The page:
But after the period is up, nothing is driving conversions, and marketing doesn’t know why. Software usage analytics lends visibility into usage patterns that will give you valuable insight into why products aren’t resonating with users and how to ensure that they do.

Perhaps, as was the case with a leading provider of PDF management tools, users really want to use your product, but can’t figure out how. By leveraging usage analytics, the business was able to drill into key details on the user journey – how long users worked with the product before walking away and what the characteristics of those users were, including machine, memory capacity, region, version, edition and operating system. Armed with this information, the company was able to determine thousands of potential users were getting stuck with the configuration wizard, abandoning the software before they’d even had the opportunity to use it. With changes to the wizard’s usability, software conversions quickly spiked.

2. Is your marketing automation software helping your team personalize customer outreach consistently across channels?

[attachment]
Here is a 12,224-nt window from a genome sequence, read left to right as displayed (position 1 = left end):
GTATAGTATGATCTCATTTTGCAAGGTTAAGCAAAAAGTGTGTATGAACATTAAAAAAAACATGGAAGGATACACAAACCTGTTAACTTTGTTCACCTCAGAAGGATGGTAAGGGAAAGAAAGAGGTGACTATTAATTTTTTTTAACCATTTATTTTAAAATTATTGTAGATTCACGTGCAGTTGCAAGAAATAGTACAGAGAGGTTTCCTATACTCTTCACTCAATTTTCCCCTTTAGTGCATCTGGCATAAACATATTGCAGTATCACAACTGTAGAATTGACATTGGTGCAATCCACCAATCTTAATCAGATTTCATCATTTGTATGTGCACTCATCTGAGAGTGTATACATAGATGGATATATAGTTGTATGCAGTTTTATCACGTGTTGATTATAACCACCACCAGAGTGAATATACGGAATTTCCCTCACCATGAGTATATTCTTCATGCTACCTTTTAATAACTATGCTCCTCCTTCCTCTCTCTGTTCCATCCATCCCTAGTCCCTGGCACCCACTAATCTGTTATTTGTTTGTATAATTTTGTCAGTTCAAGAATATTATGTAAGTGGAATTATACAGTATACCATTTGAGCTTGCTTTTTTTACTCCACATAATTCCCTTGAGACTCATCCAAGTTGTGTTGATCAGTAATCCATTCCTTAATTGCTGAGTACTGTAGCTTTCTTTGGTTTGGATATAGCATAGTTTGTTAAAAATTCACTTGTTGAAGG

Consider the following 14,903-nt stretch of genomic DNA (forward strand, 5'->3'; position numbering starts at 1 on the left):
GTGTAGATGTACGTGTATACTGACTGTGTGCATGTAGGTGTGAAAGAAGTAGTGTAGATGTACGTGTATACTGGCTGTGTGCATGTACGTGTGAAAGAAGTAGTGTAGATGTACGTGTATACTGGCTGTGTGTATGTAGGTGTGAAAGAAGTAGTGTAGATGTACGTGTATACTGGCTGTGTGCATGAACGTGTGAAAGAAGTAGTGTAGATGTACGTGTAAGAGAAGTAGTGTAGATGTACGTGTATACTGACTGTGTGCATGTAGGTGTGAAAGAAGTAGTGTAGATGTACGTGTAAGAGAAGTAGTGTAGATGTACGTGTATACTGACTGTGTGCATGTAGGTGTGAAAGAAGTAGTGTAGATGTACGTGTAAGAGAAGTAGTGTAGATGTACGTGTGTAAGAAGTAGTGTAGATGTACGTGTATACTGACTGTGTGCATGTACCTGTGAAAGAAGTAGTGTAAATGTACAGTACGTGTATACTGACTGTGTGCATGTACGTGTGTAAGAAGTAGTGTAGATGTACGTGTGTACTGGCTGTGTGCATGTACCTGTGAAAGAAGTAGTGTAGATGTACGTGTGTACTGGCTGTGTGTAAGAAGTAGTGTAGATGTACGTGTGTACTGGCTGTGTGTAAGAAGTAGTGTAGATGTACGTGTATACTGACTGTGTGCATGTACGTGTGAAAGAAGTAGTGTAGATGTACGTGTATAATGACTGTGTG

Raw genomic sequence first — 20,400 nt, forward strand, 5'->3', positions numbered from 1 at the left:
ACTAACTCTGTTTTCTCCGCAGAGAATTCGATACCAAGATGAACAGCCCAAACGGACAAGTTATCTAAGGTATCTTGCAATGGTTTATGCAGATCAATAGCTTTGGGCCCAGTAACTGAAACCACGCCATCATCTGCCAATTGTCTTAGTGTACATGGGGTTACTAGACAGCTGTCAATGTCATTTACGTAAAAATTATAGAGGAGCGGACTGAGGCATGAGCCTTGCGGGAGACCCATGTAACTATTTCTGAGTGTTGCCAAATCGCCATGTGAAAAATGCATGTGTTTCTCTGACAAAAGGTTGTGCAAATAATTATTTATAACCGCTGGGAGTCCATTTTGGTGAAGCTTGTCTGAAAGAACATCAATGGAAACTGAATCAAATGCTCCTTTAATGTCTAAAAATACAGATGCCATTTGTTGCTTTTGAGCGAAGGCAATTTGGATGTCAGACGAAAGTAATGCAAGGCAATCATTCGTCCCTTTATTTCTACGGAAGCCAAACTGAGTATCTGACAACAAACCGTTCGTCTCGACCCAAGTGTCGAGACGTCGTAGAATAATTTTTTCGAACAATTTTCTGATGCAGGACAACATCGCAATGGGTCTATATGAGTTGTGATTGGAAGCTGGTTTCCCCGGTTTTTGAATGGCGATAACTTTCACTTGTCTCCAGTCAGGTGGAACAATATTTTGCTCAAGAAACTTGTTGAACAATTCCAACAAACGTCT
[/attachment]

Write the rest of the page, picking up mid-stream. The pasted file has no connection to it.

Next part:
One of the biggest challenges marketing professionals face is delivering the right content to the right audience at the right time. Nearly half of those surveyed in a recent Marketo survey named having relevant content for each audience as the biggest challenge to scaling program effectiveness.

By leveraging usage analytics, marketing professionals can create deeply personalized offers that provide a consistent experience across all channels to drive real business results. Usage analytics lends insight in the features users leverage the most, how much time they’re spending with those features and also, whether they’re bypassing a killer feature. Armed with that information, marketers can launch targeted campaigns relevant to solving the business problems of unique user profiles – from the potential customer, to the net new, to the established base. They can distribute this content with in-app messaging to reach customers with offers and content when they are most engaged with the product – while they’re using it.